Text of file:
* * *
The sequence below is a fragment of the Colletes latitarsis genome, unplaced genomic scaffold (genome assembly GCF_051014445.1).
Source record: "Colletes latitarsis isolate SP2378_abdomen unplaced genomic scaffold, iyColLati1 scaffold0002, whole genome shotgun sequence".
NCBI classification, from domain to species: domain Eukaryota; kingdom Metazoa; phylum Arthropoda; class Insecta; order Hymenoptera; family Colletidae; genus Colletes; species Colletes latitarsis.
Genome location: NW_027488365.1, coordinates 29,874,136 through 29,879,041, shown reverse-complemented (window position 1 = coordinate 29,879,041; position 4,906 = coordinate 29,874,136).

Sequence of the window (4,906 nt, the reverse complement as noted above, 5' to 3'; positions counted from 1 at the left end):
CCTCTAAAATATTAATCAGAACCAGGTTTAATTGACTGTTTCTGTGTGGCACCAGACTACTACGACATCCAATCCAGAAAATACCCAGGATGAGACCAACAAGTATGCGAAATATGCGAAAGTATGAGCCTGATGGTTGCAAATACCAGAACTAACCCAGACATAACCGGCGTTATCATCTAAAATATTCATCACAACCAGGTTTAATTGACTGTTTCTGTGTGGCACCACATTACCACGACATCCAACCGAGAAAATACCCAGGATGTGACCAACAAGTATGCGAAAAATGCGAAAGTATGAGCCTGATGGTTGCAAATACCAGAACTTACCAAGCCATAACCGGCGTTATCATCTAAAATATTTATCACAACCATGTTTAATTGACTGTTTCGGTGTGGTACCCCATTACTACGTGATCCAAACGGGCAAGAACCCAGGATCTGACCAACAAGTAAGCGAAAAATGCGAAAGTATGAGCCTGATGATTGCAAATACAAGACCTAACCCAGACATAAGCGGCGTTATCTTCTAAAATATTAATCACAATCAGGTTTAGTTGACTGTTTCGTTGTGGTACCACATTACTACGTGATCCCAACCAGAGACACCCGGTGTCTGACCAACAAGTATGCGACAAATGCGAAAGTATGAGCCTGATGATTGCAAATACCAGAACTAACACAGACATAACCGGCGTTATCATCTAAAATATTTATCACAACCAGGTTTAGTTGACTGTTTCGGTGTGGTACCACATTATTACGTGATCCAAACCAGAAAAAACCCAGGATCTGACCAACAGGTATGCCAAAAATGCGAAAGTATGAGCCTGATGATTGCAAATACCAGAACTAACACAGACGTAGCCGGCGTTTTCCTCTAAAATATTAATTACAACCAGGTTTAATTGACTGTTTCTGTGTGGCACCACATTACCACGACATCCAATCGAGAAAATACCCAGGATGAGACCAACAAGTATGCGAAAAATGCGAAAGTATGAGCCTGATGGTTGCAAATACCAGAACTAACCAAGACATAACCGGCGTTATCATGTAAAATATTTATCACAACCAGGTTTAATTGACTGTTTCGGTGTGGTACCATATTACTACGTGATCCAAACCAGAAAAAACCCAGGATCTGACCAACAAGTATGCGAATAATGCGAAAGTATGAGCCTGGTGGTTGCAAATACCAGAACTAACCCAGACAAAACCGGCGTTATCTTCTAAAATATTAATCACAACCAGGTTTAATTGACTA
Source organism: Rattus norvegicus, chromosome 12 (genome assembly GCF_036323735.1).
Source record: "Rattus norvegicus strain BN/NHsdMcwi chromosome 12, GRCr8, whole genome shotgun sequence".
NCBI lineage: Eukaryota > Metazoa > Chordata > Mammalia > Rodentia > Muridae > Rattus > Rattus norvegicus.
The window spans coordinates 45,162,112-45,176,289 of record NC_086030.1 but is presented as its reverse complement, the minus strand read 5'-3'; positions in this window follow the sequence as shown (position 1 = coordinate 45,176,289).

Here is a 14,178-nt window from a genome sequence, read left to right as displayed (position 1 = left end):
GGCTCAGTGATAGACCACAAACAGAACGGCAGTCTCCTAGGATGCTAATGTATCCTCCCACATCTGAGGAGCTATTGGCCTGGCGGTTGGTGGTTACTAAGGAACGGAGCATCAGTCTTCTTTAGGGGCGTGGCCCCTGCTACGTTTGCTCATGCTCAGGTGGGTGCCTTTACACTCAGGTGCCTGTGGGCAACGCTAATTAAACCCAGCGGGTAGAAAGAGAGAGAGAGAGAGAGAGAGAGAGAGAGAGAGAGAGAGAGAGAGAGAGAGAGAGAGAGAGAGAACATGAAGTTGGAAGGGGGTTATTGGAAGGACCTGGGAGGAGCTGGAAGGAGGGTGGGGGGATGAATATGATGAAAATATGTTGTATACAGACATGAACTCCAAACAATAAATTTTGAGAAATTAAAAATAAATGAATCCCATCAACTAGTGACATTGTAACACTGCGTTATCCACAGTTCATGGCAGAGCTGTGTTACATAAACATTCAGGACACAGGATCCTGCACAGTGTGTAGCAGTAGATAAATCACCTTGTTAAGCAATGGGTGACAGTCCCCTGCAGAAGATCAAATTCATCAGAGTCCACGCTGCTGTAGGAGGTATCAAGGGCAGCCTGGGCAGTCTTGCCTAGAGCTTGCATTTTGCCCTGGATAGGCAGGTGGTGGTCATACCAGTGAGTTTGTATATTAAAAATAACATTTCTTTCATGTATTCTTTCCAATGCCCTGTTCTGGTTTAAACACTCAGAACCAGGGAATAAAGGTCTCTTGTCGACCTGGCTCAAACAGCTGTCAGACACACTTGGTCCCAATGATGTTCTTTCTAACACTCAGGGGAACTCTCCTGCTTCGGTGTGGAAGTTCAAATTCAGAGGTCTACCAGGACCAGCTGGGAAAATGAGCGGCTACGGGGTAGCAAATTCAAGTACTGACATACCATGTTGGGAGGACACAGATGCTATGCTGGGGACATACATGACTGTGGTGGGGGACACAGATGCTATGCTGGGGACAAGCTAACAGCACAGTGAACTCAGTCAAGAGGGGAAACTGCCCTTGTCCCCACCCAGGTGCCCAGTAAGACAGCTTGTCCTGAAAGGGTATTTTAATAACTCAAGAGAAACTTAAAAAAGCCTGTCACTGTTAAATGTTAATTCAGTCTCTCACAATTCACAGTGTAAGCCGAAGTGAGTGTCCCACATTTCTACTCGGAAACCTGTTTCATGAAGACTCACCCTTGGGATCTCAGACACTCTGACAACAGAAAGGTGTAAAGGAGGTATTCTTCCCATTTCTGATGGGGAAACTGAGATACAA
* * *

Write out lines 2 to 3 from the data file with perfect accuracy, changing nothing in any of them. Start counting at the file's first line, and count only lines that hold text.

Source record: "Colletes latitarsis isolate SP2378_abdomen unplaced genomic scaffold, iyColLati1 scaffold0002, whole genome shotgun sequence".
NCBI classification, from domain to species: domain Eukaryota; kingdom Metazoa; phylum Arthropoda; class Insecta; order Hymenoptera; family Colletidae; genus Colletes; species Colletes latitarsis.